The effects of cimetidine (1 g/day) on theophylline disposition and metabolism were examined in smokers and non-smokers for single dose intravenous and chronic oral administration of theophylline. In the intravenous study the effect of cimetidine on plasma theophylline clearance was more marked in smokers (22.7% reduction) than in non-smokers (12.2% reduction). Similarly, in the multiple dose study the effect of cimetidine on theophylline clearance was greater in smokers (28.3% decrease) than in non-smokers (11.3% decrease). The reduction in clearance was largely due to a reduction in metabolic clearances by 3-demethylation (Cl3DM) and 1-demethylation (Cl1DM) with no significant effect on clearance by 8-oxidation (Cl80X). There was a strong correlation between Cl3DM and Cl1DM (r=0.98, p<0.001) in both control and cimetidine study phases, whereas other correlations between partial clearances were less marked and were not apparent during the cimetidine phase. The results are consistent with the view that 1- and 3-demethylation of theophylline are carried out by a common form of cytochrome P-450 which is selectively induced by cigarette smoking and preferentially inhibited by cimetidine.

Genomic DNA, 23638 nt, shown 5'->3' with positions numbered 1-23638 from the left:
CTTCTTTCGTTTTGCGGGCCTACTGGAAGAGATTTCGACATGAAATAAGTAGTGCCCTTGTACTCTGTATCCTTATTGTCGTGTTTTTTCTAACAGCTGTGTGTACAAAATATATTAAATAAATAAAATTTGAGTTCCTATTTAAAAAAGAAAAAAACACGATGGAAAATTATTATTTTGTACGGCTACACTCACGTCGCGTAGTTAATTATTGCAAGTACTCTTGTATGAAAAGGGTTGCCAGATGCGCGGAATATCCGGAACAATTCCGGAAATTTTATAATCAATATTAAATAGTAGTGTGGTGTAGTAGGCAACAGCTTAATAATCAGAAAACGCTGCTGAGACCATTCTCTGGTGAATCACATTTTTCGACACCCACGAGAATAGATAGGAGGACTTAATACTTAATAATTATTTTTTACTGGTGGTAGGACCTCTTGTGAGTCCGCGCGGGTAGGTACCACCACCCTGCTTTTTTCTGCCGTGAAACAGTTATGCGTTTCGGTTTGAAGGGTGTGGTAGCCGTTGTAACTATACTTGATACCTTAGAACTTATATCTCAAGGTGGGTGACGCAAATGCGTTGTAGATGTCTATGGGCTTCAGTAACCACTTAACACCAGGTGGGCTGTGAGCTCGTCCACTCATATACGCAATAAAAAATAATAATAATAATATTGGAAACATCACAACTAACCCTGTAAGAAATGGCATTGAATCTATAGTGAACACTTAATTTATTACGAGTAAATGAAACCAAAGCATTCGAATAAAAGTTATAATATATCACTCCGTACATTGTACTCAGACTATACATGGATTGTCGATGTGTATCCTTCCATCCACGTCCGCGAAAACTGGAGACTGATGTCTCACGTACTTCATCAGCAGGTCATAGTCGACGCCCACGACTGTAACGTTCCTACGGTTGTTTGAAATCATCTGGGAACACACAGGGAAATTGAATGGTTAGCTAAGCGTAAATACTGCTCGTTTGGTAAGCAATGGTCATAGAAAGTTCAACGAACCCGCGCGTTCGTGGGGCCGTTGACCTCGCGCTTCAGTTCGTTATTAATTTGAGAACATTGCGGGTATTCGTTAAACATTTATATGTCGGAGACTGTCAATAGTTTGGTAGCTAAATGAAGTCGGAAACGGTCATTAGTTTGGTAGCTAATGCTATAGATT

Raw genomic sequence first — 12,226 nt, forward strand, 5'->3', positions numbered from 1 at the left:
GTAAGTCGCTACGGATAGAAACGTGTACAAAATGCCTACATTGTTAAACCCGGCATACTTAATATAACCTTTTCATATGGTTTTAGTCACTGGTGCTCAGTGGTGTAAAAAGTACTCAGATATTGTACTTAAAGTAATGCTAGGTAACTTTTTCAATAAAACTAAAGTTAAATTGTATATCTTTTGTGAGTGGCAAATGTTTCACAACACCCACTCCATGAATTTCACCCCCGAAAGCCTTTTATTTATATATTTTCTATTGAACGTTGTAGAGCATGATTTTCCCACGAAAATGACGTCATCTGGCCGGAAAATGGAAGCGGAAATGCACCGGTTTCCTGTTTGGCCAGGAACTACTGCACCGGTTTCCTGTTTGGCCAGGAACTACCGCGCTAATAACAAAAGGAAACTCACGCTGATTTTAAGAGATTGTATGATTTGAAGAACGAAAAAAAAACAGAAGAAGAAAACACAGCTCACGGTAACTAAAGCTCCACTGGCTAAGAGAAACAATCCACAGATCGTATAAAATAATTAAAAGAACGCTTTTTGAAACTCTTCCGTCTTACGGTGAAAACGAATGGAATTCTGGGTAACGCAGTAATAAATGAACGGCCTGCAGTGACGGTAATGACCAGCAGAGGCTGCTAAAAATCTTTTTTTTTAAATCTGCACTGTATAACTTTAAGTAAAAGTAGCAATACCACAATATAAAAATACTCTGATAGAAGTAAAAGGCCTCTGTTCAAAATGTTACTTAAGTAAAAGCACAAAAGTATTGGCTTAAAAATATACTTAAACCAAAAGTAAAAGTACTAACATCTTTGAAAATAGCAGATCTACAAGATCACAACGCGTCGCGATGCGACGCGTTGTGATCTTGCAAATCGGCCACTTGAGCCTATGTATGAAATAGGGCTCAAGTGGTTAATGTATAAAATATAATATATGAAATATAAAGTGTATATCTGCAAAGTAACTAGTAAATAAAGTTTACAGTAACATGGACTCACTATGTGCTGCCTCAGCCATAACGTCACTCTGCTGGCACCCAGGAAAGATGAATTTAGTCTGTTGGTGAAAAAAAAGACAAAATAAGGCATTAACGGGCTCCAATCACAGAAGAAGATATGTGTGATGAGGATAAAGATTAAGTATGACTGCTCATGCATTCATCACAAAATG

- drug interactions
- drug metabolism